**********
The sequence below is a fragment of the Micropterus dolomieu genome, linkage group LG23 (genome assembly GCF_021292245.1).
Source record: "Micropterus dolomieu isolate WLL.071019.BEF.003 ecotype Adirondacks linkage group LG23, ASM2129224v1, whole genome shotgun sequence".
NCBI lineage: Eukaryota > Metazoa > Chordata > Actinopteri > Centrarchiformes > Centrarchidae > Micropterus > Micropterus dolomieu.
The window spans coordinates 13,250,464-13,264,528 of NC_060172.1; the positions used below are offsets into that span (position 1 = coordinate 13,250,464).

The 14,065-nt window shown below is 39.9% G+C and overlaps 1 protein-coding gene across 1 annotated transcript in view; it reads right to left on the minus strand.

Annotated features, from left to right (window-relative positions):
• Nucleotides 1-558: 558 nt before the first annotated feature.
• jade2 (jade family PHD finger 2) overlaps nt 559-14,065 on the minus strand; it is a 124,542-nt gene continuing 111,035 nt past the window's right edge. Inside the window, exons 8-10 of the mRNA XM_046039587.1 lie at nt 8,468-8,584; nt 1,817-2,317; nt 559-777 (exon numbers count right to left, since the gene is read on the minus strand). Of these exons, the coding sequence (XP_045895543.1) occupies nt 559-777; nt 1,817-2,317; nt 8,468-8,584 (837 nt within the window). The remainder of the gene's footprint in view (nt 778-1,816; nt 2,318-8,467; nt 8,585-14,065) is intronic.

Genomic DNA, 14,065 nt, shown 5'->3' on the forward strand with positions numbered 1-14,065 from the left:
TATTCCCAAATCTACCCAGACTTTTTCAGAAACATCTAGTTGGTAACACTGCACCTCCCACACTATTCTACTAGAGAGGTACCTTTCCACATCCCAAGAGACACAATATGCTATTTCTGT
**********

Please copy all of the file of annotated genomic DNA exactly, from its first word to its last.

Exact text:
The sequence below is a fragment of the Micropterus dolomieu genome, linkage group LG23 (genome assembly GCF_021292245.1).
Source record: "Micropterus dolomieu isolate WLL.071019.BEF.003 ecotype Adirondacks linkage group LG23, ASM2129224v1, whole genome shotgun sequence".
NCBI lineage: Eukaryota > Metazoa > Chordata > Actinopteri > Centrarchiformes > Centrarchidae > Micropterus > Micropterus dolomieu.
The window spans coordinates 13,250,464-13,264,528 of NC_060172.1; the positions used below are offsets into that span (position 1 = coordinate 13,250,464).

The 14,065-nt window shown below is 39.9% G+C and overlaps 1 protein-coding gene across 1 annotated transcript in view; it reads right to left on the minus strand.

Annotated features, from left to right (window-relative positions):
• Nucleotides 1-558: 558 nt before the first annotated feature.
• jade2 (jade family PHD finger 2) overlaps nt 559-14,065 on the minus strand; it is a 124,542-nt gene continuing 111,035 nt past the window's right edge. Inside the window, exons 8-10 of the mRNA XM_046039587.1 lie at nt 8,468-8,584; nt 1,817-2,317; nt 559-777 (exon numbers count right to left, since the gene is read on the minus strand). Of these exons, the coding sequence (XP_045895543.1) occupies nt 559-777; nt 1,817-2,317; nt 8,468-8,584 (837 nt within the window). The remainder of the gene's footprint in view (nt 778-1,816; nt 2,318-8,467; nt 8,585-14,065) is intronic.

Genomic DNA, 14,065 nt, shown 5'->3' on the forward strand with positions numbered 1-14,065 from the left:
TATTCCCAAATCTACCCAGACTTTTTCAGAAACATCTAGTTGGTAACACTGCACCTCCCACACTATTCTACTAGAGAGGTACCTTTCCACATCCCAAGAGACACAATATGCTATTTCTGT